We’ve completed our stint at the Giro d’Italia 2010, but we miss the turn for Rimini airport, the signage is dire, we’re late already, off at Rimini Nord, through the tolls, U turn and back down the other side of the autostrada, there it is, dump the car, limp to the terminal. ‘You’re baggage is overweight sir,‘ abandon my shorts, T-shirts, carry my sweat shirt and jacket – still over, even though I can tell the bag weighs nothing like the 13 kilos they say it does.
Eventually, they relent and I’m through, I come through security looking like Harold Steptoe just finished his round.
“I’ll never fly Ryanair again!” – well, not until the Tour, anyway.
It’s always grim to leave a Grand Tour ‘hanging’ but that’s what we had to do, today.
Stage 12 is a sprinters’ stage from Citta San Angelo to Porto Recanati but we have a plane to catch at 16:20 so we can’t do too much today.
Yesterday was an epic, it would be good to poll the riders and team officials and get their opinions, so that’s what we decide to do.
Try the sign on first.
The Giro girls are doing a dance routine, thick black hair, warm smiles, brown skin, micro skirts – ah, yes, interviews; ‘come on son, we best go and find some riders.’
Down at the bus park -Columbia, our big amigo, Adam Hansen pulled out yesterday.
But Aldis, the Latvian soigneur, whom I know from the Six Days is happy to see us.
I leave Martin chatting to him whilst I pounce on Matt Goss – like all of the Aussies, he’s cool, whatever happens now, he’s had a great Giro, with that stage win.
Say ‘ciao, ciao’ to Aldis, off on the hunt for more victims.
We like the AG2R Kuotas – workmanlike, real pro bikes.
Paolo Barbieri the Liquigas press guy is next, he’s cool and has the facial hair to back that claim up.
Liquigas are unapologetic about not helping Vino; ‘when Nibali crashes, they attack – they declare war!‘
Back down past the Sky bus, it’s all a bit ‘James Bond villainish’ for me, but utterly immaculate.
David Brailsford will be in that streamlined camper van; ‘and once we’ve won the Tour, we go for a seat on the security council of the UN, Mr. Sutton.‘
‘Bonzer, Boss, what’s the beer like there?‘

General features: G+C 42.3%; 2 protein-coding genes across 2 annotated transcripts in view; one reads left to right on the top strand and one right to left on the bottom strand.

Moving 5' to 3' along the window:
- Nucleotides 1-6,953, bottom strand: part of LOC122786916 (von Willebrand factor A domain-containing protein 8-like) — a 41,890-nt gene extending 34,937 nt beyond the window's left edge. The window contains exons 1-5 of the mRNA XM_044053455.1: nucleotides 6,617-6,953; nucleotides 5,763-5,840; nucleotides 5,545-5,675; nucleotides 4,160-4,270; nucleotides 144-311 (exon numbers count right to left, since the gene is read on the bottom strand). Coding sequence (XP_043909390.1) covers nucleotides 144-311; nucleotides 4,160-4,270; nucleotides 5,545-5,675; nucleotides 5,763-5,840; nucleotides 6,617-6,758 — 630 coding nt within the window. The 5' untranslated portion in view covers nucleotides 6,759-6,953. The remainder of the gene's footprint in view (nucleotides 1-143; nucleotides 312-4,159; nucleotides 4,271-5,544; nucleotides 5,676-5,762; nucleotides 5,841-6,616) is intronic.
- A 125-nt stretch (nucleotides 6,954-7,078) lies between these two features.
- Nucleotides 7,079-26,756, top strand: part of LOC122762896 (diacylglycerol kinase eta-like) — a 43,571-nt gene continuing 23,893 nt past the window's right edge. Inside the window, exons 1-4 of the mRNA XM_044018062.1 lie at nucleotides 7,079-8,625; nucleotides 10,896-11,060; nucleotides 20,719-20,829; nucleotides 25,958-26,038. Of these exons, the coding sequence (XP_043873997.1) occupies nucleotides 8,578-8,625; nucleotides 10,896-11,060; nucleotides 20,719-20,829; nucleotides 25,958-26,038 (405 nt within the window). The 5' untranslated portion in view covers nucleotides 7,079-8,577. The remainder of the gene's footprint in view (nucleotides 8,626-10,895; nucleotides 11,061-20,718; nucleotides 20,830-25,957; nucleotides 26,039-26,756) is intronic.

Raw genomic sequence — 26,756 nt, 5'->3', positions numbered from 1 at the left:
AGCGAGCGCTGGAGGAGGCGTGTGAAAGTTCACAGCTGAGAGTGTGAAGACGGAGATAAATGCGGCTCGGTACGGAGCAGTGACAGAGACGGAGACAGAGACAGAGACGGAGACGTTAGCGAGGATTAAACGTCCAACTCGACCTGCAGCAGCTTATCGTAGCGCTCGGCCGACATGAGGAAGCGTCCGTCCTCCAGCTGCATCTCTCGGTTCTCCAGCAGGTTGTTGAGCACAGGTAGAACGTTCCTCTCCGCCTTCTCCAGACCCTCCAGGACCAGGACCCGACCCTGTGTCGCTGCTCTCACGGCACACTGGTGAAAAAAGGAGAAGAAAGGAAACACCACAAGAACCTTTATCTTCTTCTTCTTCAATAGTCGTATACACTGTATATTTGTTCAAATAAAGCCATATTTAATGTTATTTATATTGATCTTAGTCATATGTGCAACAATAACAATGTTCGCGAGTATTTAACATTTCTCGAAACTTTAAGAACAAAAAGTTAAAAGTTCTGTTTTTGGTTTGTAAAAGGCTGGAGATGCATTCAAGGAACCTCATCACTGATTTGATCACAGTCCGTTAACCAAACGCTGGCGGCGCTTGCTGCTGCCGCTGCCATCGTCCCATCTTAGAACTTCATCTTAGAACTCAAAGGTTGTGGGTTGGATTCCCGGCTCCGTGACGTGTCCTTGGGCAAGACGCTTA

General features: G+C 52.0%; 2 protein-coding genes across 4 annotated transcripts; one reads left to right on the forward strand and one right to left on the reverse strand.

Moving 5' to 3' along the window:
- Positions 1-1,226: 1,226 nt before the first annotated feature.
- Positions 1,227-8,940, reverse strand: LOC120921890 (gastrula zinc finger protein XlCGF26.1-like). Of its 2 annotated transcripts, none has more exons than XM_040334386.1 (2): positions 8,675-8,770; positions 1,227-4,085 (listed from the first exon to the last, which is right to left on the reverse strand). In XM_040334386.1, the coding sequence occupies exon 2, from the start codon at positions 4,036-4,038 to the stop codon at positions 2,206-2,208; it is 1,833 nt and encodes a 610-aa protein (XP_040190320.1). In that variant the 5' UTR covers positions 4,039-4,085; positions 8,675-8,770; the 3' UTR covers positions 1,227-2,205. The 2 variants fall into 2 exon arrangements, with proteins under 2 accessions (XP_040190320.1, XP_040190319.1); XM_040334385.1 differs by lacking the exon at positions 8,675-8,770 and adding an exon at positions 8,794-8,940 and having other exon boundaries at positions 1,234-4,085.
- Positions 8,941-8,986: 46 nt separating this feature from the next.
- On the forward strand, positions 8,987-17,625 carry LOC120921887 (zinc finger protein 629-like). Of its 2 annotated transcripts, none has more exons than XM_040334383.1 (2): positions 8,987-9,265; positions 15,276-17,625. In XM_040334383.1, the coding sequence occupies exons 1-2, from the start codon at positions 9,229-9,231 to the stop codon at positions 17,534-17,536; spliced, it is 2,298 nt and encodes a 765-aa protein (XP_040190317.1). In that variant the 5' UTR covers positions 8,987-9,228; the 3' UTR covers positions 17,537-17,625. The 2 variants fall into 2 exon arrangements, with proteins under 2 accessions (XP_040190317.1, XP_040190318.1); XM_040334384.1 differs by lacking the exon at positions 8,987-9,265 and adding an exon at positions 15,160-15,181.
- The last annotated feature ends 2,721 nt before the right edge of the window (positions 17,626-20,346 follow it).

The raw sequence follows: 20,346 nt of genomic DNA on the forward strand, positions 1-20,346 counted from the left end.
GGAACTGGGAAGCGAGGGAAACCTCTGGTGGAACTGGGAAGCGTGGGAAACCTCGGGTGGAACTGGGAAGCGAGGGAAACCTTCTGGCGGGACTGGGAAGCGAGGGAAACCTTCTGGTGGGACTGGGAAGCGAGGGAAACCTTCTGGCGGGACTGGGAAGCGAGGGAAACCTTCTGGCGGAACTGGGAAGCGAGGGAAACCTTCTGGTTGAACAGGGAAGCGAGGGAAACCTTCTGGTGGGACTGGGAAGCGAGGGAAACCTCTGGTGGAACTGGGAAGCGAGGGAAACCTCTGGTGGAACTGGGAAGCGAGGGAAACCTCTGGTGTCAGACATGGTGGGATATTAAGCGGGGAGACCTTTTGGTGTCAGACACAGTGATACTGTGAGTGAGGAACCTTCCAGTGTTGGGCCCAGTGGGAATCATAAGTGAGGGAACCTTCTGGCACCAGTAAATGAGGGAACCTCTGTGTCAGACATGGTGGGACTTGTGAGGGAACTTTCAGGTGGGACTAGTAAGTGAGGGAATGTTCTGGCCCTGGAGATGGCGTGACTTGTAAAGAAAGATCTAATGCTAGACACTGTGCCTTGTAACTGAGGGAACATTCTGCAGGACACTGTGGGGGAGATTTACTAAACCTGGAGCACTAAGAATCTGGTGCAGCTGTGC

‘Call me Sir David!‘
Savio, dapper DS of Diquigiovanni is next (but don’t tell Dan Fleeman – if you see me, ask!)
Like Paolo, he puts things into the perspective of honour and obligations – rare words when talking about sport, these days.
Into the village, Adriano Baffi, dare devil sprinter and six day rider, he bemoans that it’s not like the ‘old days’ – we understand.
A new chum, Iñigo the press guy from Caisse D’Epargne, nearby, Neil Stephens tells someone about a Ruta del Sol stage win.
Yesterday was a good one for the Spanish bank with Arroyo catapulted up the GC.
Erik Dekker at Rabobank gives us plenty of time, his punchline is that Vino wanted to give the jersey away so as not to have to defend it – but maybe not by so much!
Marc Sergeant was a cool rider, he’s a cool DS, again he has plenty of time for the boys and is relaxed – a stage win and the green jersey on one of your riders’ backs is very therapeutic.
Julian Dean, a bit less nervous than the last time we spoke to him – he’s never seen anything like yesterday and today just might be Tyler’s hat-trick.
Ted King, or ‘King Edward’ as his team mates rib him, is cool, tanned, veins in his legs doing the road map thing.
He’s a big Boston Red Sox fan – apparently a pro ball player has to perform in 162 games per season, like Martin said to him; ‘almost as hard as being a pro cyclist.‘
‘Almost!‘ ripostes Ted.
Big Vlad Karpets is super cool, Martin throws him a few questions in Spanish and the Russian is happy to talk; ‘no, it wasn’t complicated, there was no control‘ he says of yesterday.
Green jersey, Matt Lloyd is tiny and a typical friendly Aussie; ‘in ten days it’ll be all over and we’ll be thinking about the next race.‘
He’s under no illusions about what’s going to go down in the mountains in the last week, but is enjoying his spell in green.
Finally we snatch a few words with Garmin mechanic, Kris Whitington.
The whistles blow, the team cars fire up, it’s roll out time – and the autostrada to Rimini for us.